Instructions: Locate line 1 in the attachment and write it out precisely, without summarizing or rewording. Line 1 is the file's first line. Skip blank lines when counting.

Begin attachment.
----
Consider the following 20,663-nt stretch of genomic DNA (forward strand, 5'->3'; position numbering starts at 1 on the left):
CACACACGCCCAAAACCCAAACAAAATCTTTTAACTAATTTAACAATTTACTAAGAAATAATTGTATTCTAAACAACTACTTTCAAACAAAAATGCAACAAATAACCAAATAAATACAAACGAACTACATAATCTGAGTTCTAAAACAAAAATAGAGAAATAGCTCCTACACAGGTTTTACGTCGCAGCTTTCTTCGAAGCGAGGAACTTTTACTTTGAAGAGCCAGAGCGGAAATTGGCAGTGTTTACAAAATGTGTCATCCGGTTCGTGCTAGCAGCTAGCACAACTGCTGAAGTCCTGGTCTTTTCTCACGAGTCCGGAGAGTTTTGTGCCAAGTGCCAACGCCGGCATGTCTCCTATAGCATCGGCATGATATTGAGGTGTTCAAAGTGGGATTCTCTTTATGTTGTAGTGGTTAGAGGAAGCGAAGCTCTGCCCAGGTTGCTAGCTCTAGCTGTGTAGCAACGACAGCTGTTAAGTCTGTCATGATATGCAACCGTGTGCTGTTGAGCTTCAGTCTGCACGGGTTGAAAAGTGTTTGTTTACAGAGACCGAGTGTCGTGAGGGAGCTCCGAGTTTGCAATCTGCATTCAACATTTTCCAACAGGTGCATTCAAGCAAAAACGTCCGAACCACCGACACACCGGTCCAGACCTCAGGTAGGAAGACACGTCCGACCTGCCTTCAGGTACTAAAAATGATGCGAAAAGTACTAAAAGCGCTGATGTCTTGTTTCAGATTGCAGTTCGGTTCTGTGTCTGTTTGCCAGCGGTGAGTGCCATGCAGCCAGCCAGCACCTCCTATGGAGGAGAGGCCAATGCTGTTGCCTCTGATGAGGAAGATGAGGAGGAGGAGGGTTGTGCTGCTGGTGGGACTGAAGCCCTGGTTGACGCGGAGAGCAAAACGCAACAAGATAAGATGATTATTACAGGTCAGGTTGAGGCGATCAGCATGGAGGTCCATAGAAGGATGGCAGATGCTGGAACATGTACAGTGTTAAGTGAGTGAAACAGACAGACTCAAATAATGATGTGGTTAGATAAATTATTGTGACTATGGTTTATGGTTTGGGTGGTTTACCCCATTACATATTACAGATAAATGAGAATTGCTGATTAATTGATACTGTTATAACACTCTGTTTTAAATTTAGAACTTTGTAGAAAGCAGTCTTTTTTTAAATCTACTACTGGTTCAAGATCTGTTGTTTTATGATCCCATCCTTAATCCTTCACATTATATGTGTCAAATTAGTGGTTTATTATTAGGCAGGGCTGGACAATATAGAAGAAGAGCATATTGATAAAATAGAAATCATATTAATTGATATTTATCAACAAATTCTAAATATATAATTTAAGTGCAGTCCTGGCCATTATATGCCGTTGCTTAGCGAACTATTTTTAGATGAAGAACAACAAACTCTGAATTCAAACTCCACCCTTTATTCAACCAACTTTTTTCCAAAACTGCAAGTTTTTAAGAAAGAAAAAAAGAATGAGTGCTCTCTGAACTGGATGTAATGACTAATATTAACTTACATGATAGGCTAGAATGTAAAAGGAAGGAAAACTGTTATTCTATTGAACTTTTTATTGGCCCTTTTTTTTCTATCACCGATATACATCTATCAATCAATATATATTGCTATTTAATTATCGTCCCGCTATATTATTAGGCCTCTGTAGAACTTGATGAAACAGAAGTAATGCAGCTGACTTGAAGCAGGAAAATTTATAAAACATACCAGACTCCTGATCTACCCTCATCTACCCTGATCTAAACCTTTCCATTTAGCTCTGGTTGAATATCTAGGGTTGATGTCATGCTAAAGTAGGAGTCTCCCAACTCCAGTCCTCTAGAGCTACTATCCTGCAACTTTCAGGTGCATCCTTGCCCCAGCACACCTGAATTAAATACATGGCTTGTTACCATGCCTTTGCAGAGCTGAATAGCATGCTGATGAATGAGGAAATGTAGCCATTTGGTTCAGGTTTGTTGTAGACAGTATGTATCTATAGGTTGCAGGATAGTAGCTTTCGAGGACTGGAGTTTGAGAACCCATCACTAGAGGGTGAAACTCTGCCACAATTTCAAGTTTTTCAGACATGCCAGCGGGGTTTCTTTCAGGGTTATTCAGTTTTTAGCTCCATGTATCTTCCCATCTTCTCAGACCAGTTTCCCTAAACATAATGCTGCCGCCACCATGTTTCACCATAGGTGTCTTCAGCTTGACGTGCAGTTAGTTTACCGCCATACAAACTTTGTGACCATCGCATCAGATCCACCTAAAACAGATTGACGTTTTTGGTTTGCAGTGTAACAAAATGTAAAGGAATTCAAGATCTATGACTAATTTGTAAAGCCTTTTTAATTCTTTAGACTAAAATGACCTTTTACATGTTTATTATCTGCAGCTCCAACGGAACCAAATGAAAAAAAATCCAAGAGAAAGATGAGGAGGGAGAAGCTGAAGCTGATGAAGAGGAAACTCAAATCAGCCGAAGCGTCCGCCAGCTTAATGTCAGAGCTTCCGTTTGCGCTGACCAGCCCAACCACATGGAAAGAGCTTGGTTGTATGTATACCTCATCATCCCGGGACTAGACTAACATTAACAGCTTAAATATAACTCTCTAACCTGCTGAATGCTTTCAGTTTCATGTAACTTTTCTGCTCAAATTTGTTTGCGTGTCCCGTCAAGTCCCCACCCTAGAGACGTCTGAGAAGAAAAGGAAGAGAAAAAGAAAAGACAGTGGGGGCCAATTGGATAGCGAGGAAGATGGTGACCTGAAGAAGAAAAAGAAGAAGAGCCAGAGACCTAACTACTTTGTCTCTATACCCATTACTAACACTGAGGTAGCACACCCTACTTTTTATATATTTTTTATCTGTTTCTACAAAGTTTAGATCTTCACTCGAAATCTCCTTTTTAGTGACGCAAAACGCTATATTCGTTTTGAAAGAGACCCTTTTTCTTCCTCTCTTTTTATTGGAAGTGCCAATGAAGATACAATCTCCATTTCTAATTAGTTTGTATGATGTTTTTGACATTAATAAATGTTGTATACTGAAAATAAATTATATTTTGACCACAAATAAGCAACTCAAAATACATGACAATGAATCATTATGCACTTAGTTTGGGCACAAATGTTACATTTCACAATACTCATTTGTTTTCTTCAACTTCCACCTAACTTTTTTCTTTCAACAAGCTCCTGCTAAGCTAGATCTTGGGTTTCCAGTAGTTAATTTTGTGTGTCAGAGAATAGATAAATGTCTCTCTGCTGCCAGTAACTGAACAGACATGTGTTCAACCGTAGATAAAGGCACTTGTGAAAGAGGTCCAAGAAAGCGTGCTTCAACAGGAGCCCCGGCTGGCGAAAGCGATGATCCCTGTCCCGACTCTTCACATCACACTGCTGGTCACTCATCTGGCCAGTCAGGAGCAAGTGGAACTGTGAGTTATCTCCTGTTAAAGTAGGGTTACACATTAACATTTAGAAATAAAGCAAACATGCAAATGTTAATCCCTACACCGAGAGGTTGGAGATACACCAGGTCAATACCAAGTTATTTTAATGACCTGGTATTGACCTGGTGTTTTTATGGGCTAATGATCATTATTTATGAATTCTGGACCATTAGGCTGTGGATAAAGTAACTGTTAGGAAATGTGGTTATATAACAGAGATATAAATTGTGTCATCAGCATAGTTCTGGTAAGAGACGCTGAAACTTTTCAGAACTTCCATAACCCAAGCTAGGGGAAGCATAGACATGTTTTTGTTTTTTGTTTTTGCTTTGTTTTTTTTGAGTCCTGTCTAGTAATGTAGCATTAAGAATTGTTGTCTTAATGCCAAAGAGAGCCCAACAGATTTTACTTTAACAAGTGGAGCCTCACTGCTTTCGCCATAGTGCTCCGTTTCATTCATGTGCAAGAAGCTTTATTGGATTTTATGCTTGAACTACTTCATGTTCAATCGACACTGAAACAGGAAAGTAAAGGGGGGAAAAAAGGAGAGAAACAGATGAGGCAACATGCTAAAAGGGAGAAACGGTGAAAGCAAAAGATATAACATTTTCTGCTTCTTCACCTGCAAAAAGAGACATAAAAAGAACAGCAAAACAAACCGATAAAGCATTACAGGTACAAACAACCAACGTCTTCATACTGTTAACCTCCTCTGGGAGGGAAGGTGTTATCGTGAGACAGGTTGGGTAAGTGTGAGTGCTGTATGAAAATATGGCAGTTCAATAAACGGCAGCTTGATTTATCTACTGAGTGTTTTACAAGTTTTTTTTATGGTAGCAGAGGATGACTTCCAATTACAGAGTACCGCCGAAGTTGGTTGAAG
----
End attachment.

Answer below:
Consider the following 20,663-nt stretch of genomic DNA (forward strand, 5'->3'; position numbering starts at 1 on the left):